Now, frankly, is as good a time as any for a new baby in the house, despite the fact that a whistleass will be in power for four more years. By the time the new baby arrives, the Diva will be three, which seems like the proper age to rock her world. I am not getting younger, frankly, and with each passing year I'm less inclined to do the no-sleep newborn thing again. The Hub and I both can take next summer off, for the most part. While we both have a good deal of work to get done before then, now is a good time to take the plunge.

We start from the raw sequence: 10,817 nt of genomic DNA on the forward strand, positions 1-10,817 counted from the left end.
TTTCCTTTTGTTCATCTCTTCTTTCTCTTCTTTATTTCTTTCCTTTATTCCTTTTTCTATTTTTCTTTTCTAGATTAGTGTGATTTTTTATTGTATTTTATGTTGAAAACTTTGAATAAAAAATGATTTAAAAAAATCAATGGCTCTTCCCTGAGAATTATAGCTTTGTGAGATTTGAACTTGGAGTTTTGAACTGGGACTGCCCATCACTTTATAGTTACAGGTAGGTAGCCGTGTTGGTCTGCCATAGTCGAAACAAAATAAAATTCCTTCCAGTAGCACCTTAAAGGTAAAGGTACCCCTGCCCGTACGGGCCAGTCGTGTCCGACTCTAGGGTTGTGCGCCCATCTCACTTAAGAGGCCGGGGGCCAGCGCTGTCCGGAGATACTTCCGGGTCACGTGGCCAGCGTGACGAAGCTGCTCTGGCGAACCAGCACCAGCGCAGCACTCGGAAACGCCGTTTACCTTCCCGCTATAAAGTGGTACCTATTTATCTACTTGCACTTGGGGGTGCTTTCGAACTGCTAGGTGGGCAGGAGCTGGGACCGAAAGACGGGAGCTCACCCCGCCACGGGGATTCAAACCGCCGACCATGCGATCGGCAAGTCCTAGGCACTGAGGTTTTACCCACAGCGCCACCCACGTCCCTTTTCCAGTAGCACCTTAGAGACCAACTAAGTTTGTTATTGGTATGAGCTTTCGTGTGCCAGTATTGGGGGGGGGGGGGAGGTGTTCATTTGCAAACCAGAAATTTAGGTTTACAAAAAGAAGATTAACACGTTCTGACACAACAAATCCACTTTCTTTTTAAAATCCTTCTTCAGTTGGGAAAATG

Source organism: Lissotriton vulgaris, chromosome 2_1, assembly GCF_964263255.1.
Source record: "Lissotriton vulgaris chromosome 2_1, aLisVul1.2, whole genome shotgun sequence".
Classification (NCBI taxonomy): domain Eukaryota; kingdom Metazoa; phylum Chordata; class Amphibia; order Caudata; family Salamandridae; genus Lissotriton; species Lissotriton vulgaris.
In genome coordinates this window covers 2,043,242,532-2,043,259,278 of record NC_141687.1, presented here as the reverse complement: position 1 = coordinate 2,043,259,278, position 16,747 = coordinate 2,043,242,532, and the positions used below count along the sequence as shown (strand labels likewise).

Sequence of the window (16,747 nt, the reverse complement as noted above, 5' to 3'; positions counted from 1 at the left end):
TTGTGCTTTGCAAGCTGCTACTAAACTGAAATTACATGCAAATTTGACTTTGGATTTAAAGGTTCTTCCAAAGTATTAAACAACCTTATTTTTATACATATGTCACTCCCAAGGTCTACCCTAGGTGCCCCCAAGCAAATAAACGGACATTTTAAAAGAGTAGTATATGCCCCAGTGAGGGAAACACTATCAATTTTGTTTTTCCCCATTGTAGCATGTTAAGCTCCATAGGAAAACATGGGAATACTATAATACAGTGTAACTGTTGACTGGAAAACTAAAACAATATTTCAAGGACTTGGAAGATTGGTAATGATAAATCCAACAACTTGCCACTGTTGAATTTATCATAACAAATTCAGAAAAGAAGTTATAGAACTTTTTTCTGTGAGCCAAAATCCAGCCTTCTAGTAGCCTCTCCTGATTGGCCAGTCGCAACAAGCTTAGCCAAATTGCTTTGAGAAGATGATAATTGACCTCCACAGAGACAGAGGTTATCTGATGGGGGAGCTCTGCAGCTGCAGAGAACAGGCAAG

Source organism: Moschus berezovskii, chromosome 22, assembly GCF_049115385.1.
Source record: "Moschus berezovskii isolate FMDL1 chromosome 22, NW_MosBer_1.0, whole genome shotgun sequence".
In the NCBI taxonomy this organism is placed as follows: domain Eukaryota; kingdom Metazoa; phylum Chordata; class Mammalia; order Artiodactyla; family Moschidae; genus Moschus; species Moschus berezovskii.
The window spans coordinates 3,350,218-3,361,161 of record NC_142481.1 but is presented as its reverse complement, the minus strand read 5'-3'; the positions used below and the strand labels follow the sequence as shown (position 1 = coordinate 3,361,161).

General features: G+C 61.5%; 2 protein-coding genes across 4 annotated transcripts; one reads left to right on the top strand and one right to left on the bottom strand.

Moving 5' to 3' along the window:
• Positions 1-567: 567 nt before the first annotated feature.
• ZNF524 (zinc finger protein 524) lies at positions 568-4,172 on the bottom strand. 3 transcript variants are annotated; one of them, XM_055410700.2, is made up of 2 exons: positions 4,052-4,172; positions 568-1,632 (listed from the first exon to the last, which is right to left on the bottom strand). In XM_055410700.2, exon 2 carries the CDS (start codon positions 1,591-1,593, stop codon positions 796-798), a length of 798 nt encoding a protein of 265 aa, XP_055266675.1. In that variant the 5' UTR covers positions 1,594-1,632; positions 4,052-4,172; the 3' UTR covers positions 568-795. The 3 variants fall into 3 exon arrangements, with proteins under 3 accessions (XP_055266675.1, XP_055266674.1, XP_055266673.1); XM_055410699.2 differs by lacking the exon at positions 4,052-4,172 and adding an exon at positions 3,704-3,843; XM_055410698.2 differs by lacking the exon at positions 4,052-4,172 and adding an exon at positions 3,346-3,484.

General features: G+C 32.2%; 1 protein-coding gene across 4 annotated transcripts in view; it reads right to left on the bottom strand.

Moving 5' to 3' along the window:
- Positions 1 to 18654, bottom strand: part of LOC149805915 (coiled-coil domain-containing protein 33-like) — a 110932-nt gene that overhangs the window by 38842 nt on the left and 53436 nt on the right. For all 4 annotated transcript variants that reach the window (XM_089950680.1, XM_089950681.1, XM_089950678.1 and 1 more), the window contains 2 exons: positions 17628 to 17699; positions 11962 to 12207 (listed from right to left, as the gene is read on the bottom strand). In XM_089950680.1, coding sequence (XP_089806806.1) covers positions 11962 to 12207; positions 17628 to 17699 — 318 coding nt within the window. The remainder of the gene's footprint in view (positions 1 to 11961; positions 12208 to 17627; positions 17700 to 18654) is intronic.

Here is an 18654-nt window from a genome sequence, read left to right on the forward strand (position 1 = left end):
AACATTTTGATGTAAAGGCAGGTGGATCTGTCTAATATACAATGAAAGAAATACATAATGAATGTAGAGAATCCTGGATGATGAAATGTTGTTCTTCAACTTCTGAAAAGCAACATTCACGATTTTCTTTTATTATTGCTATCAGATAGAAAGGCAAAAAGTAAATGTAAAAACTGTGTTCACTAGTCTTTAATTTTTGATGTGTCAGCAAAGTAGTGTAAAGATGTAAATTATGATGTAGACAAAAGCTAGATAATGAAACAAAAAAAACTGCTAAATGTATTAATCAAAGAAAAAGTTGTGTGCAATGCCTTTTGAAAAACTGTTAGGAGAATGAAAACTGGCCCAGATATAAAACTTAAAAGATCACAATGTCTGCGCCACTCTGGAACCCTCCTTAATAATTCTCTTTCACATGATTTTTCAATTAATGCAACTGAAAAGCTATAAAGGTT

Given that most of the larger projects I take on often wind up better as cautionary tales than ringing endorsements, there have been a few flaws in the plan. The biggest, of course, is that I’m a really awful pregnant woman. Most preggos, from the outside at least, gestate with grace while they almost hum from the glow of baking new life. I seem to just throw up a lot and, when not throwing up, I’m worried about throwing up. With the Diva, I lost nine pounds in the first three months. With the Chickpea, which is what we seem to be calling this one right now, I may actually surpass that mark. Despite that, I officially can’t get my pants to button. Life is unfair.

(continued at right)